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Equine rescue

Fri, Dec 7th, 2012
Posted in All Features

About 55 horses, mules, ponies and donkeys were removed from a farm in southwestern Fillmore County on November 29 due to alleged neglect and cruelty. After the Fillmore County Sheriff Department and Animal Humane Society (AHS) Agent Keith Streff responded to a complaint regarding the hazardous conditions for the animals, arrangements were made with the Minnesota Hooved Animal Rescue Foundation and other equine rescue organizations to remove the animals. During the 24-hour period from the time of initial contact and the time when transportation and other preparations for the removal of the animals were made, the owner managed to remove 20 to 25 of the animals from the property. Their whereabouts is unknown.

Agent Streff, Golden Valley, Minnesota, is the director of humane investigations and is tasked with enforcement and conducting criminal investigations of alleged violations of the Minnesota animal welfare chapter. As a certified investigator, he is employed with the AHS, a non-profit organization, which is supported solely with donations and fees. It is his job to react to facts and determine culpability. Streff noted that this is the largest case of equine seizure and transportation during his 25 years of humane investigations. He explained via telephone that they were gathering prima facie evidence of a chronic case of neglect. Through photographs, forensics, and an individual medical report on many of the animals, facts and circumstances are presented for criminal review. No arrest has been made at this point. Criminal charges may or may not be filed after a review of the evidence by the county attorney. The investigation was still ongoing at the time of this report.

Most of the animals were moved to the Fillmore County Fairgrounds before moving them to locations where they will be treated and cared for appropriately for their condition. Twelve of the most critical cases were transported to the University of Minnesota Large Animal Hospital in St. Paul where forensic evidence can be gathered and health problems treated. Four animals had to be euthanized. At least one more may need to be.

Many of the animals were severely malnourished, some had untreated wounds and other injuries. One young mule had over grown her too-small halter, which was embedded in her neck and head, the raw area infected. The animals were in a relatively small enclosure considering the large number of animals. The enclosure was littered with decomposing carcasses and discarded junk.

Drew Fitzpatrick, Minnesota Hooved Animal Rescue Foundation, spoke to me via telephone about the future of these animals. The foundation is in charge of evaluating each animal, stabilizing, improving their health, and eventually placing the animals. It is a non-profit organization with the mission of rescuing horses and other hooved animals in distress, treating them with compassion and respect and acting in the animal’s best interest. They also strive to educate the public on the welfare of hooved animals. Fitzpatrick explained that in addition to caring for the physical needs of the horses, the foundation works to train some of them through their Trainers Challenge program. Many of the animals are probably not even halter broke.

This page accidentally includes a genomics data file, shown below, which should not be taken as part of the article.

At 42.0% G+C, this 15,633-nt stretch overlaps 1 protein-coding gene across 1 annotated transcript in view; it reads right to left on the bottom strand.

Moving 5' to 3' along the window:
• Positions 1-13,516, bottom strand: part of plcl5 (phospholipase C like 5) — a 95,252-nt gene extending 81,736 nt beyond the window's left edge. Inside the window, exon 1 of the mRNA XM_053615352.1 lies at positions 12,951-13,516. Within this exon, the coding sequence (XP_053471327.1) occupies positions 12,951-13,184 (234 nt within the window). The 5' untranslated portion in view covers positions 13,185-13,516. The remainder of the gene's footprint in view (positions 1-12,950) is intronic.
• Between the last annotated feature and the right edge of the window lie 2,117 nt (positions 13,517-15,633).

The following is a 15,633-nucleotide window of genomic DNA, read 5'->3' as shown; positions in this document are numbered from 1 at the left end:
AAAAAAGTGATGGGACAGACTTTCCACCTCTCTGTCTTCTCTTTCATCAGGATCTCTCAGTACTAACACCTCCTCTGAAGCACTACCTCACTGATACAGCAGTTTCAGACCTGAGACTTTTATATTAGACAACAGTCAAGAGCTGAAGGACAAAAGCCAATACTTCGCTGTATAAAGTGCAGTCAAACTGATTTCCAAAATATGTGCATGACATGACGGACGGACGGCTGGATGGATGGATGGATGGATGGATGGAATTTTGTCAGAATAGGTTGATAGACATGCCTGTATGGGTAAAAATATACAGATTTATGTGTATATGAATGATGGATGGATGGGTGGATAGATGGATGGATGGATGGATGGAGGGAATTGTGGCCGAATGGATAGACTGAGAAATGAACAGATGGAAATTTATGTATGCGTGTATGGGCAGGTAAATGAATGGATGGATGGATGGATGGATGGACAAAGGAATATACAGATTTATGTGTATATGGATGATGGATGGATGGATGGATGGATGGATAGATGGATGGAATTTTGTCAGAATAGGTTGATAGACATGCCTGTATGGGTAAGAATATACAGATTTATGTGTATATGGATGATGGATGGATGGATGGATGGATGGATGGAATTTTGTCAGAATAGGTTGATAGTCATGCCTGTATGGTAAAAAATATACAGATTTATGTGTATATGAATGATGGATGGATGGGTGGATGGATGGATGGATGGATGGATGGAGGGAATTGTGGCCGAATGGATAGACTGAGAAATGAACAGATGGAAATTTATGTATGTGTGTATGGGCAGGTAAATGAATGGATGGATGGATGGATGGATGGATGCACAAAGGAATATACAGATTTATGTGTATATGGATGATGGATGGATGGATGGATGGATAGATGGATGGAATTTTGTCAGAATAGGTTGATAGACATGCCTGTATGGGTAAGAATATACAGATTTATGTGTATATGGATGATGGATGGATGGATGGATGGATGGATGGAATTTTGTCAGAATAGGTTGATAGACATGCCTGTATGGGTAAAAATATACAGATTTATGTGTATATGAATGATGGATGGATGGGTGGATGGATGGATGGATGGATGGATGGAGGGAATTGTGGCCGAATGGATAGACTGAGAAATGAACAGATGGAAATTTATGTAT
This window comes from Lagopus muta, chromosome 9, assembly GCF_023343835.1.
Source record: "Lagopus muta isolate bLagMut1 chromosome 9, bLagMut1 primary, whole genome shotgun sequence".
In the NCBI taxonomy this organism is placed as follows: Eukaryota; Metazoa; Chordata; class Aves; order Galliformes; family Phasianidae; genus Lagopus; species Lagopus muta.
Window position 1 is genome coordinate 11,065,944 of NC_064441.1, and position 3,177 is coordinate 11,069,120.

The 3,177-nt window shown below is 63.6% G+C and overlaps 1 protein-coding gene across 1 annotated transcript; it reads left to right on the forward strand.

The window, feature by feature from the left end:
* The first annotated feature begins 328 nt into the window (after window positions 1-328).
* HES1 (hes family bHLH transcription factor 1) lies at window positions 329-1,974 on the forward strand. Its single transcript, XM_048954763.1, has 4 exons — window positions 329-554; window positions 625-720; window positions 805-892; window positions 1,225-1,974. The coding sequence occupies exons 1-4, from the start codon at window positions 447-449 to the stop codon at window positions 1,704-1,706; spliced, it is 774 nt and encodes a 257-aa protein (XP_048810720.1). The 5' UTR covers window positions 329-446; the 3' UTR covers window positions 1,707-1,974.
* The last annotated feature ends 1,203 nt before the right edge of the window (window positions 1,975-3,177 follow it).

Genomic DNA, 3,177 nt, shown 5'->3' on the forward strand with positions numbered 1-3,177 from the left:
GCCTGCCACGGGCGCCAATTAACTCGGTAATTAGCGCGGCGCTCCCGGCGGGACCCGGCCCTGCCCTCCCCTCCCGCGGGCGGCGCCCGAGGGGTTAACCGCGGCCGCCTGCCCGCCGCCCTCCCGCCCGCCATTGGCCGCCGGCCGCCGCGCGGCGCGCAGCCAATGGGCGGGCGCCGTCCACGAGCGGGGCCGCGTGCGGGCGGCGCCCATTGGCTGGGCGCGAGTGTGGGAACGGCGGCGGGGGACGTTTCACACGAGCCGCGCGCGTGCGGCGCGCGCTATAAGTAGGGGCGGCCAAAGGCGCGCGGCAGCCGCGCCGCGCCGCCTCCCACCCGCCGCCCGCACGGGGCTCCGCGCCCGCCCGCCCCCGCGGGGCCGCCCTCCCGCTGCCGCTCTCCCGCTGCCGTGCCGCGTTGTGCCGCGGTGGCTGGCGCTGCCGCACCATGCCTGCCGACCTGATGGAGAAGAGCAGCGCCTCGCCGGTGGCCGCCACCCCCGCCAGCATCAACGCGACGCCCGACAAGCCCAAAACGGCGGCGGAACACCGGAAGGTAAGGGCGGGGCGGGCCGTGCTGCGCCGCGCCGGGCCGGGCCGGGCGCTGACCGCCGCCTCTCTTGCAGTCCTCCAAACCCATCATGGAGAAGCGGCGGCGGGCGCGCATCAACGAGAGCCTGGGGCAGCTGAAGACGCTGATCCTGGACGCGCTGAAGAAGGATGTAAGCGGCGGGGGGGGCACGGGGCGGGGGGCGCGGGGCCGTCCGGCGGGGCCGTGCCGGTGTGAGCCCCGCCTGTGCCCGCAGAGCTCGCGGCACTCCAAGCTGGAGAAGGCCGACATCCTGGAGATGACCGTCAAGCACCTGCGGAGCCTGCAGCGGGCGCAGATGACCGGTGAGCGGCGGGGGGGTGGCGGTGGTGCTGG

Foster homes will be found for the animals once they are well enough. The horses and other equines were coggins tested, pregnancy checked when appropriate, and dewormed. Streff explained that when horses have a body condition score (BCS) of one or two, bringing them back to a normal, healthy body condition is a complex science and more difficult than one might expect. In cases of severe emaciation, introducing a normal diet too quickly can be deadly. On a Nutrena website detailing the rehabilitation of neglected horses it states, “Horses with a BCS of one or two have often experienced actual starvation.” To get to that point it may take 60 to 90 days without feed or four months with poor water and forage. These animals have lost both fat and considerable muscle mass.

For more information about the foundation, visit their website at www.mnhoovedanimalrescue.org/ They are seeking financial support to help with expenses of food, transportation, vet care, and surgeries. Checks can be sent to PO Box 47, Zimmerman, Minnesota 55398. Donations of hay and bedding would be appreciated.

Fitzpatrick is also a state investigator and helped gather forensic evidence. She described carcasses on the property in different stages of decomposition, numbering near twenty. Streff is in charge of the legal aspect of the case.

Fitzpatrick wanted to commend the Fillmore County sheriff deputies, saying they were very helpful and their assistance was wonderful.

Both Fitzpatrick and Streff agreed this is a case of “animal hoarding.” Streff said it is “absolutely consistent with the phenomenon of a hoarding complex.” The breed or species has no impact on the phenomenon itself, whether horses, gerbils or any other animal. In these cases of hoarding the deplorable conditions and injuries lead to death. Streff explained what he called a rolling herd dynamic, a shifting in the process, where animals that are in relatively good condition in a matter of days could shift to standard, in a few more days to bad, and finally, to dead.


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11:48:55, Dec 10th 2012

riata says:
Why don't you do some more research and talk to the gentleman that owned those horses. Or the many horse owners in the area that have done business with him.

Perfect Glossy